OFPP expands SmartBuy approach to IT hardware
- By Jason Miller
- Nov 30, 2005
After the incremental but growing success of the SmartBuy enterprise software licensing program, the Office of Management and Budget is expanding the concept to IT hardware.
Under the Office of Federal Procurement Policy's Strategic Sourcing Initiative, an agency working group will look at how to buy hardware, which includes servers, desktop PCs, printers and other peripherals, and four other commodities?cell phones, office supplies, copiers and express delivery?using the federal government's volume purchasing power.
An OMB official, who requested anonymity, said the General Services Administration, the Treasury Department and OFPP are leading the Federal Strategic Sourcing Initiative.
Officials said GSA also has established a strategic sourcing office, headed by Mary Davie, who also heads the Federal Acquisition Service's Office of Customer Accounts and Research.
"We are trying to develop a community of people who are actively engaged in doing this and help GSA put the people together," said the OMB official. "We have asked the chief acquisition officer to take the lead, but we also asked them to take a multidisciplinary approach and bring in the CIO, the chief financial officer and the small business director."
Agencies will meet with GSA's commodity managers and determine what are the best ways to buy these five products and develop an acquisition strategy, the official said.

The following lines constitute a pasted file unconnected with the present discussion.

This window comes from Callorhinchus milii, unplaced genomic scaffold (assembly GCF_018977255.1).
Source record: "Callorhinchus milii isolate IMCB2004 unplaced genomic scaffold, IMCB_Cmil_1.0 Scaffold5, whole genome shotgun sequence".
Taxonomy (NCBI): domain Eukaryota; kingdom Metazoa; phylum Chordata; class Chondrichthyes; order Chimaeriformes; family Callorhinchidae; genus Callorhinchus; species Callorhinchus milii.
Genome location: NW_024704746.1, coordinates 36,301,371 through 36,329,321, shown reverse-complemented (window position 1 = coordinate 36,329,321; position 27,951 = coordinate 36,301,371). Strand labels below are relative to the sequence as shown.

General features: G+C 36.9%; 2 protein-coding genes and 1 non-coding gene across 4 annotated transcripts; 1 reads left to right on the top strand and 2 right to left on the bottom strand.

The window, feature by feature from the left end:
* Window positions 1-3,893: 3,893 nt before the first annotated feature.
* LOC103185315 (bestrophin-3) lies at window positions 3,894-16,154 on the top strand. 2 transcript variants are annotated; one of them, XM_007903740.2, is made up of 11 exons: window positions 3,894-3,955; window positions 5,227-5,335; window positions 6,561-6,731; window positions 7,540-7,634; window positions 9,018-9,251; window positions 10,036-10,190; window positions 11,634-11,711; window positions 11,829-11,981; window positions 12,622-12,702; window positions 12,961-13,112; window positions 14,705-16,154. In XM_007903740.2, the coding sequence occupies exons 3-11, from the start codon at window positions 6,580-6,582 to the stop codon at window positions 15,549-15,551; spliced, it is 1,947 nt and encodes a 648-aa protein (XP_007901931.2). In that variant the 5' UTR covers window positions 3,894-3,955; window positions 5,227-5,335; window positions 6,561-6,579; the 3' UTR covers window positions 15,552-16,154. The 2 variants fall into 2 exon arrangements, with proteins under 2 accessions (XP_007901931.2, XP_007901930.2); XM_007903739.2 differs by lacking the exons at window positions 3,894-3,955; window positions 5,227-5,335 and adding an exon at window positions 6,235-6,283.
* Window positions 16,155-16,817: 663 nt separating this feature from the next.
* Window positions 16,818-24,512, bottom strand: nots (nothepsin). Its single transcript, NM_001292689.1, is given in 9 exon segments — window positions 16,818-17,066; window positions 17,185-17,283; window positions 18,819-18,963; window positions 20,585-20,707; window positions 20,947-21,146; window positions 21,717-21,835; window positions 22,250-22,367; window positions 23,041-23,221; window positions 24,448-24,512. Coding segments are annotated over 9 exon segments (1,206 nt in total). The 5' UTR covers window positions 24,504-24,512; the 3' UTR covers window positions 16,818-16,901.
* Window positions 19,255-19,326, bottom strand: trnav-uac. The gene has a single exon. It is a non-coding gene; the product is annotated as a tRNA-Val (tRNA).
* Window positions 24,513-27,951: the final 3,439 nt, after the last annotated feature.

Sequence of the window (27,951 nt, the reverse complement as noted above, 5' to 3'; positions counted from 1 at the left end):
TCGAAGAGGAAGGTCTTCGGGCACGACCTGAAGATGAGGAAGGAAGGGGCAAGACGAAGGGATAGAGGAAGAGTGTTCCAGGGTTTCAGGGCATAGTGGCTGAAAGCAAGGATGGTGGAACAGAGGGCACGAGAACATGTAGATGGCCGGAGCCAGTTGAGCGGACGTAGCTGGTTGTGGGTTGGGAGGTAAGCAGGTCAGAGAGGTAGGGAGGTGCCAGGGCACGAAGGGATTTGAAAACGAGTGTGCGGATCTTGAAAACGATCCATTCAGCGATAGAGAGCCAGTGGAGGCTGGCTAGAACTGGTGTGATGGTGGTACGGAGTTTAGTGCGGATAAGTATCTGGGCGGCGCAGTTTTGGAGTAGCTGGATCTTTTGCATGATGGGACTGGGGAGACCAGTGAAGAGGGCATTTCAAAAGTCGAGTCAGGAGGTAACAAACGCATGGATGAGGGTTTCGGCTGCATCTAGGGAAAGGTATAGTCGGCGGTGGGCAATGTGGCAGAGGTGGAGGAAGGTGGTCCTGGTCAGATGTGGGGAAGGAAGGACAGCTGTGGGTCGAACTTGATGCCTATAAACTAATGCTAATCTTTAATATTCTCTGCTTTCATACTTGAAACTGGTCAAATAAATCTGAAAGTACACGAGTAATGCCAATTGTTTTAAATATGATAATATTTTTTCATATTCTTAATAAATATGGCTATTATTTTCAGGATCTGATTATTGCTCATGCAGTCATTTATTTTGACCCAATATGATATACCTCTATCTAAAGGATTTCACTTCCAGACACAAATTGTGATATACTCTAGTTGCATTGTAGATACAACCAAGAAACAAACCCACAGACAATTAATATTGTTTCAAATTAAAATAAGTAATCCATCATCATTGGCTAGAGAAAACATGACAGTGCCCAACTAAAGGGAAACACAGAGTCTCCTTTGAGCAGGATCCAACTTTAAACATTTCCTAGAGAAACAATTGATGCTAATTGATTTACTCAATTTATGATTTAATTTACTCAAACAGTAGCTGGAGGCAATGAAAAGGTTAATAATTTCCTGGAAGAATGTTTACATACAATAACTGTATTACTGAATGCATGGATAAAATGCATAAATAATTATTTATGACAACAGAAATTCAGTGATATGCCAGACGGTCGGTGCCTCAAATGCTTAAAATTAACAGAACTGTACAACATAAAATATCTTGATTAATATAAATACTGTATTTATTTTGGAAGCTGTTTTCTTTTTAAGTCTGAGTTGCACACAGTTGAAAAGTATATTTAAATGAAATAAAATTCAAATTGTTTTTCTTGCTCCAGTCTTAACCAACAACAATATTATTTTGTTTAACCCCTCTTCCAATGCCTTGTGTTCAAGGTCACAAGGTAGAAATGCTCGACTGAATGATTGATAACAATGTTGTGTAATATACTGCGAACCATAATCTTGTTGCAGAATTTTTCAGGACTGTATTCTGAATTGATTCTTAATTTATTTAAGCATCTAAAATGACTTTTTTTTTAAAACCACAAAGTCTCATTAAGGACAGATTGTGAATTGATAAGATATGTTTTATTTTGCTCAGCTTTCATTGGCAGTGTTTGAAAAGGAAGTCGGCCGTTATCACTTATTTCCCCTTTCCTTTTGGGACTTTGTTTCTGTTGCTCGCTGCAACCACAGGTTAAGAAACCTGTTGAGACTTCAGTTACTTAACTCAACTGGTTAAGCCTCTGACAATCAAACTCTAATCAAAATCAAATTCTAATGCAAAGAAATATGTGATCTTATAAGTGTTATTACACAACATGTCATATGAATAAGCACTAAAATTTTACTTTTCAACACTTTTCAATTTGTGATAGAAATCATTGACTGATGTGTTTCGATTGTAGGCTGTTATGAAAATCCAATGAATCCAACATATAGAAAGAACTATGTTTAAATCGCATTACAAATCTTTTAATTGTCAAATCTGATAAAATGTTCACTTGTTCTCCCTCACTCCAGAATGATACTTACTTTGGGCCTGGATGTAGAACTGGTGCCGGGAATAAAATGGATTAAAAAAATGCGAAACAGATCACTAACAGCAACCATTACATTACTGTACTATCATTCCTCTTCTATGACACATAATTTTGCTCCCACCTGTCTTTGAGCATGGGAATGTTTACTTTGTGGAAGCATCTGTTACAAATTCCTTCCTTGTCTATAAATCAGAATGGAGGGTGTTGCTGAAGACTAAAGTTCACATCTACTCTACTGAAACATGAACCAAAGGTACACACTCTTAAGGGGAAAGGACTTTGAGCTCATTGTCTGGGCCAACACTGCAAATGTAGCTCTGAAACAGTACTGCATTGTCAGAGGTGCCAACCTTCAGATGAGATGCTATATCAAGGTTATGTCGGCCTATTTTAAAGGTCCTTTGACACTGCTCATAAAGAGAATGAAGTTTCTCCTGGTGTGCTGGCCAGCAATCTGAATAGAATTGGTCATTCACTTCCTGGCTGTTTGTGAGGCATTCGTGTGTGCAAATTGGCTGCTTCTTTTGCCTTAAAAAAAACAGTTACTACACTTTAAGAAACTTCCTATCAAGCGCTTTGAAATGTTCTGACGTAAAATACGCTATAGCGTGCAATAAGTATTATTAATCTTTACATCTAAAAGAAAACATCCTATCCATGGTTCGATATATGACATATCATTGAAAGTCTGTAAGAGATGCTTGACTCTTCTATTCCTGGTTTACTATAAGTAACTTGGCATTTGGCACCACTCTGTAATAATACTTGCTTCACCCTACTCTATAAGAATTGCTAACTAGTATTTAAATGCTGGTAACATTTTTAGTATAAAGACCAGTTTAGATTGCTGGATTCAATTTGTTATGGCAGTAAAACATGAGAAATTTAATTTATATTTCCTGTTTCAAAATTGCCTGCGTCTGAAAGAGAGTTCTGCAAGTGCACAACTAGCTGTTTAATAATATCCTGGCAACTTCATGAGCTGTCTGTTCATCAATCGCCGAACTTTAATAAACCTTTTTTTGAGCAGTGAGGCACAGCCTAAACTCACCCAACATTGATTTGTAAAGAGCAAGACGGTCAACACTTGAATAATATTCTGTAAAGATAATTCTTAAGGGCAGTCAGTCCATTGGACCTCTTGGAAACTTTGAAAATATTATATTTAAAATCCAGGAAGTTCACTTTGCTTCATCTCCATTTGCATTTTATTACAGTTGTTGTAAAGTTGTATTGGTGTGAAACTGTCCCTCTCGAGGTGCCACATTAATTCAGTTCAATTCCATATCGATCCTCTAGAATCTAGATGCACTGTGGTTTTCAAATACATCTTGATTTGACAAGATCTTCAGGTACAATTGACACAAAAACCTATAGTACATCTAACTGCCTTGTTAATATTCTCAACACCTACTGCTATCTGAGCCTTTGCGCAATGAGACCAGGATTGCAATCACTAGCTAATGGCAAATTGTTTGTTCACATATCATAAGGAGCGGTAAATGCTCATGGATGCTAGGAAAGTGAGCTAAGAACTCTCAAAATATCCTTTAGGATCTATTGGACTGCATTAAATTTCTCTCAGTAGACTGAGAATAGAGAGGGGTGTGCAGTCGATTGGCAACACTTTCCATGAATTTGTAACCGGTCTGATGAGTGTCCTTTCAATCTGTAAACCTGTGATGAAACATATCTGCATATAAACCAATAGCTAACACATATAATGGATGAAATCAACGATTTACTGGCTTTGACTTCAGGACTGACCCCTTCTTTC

Tom Kireilis, SmartBuy's senior program manager, said the lessons learned from SmartBuy could be applied to how the Strategic Sourcing Initiative buys hardware.
For SmartBuy, "we looked for commonalties among agencies," he said. "It is a matter of doing market analysis and figuring out who owns the market, how much they are buying and then negotiating the best terms and conditions."
GSA's John Schwartz, who worked on SmartBuy, is working on the strategic sourcing initiative for IT hardware, Kireilis said.
The challenge that Kireilis described is a huge one for the Strategic Sourcing Initiative, the OMB official said.
"We have to look at a number of different sources for information," the official said. "We will look at the Federal Procurement Data System, purchase cards and industry data. We want to bite off just enough to understand the requirements."Jason Miller is an assistant managing editor of
Washington Technology's sister publication, Government Computer News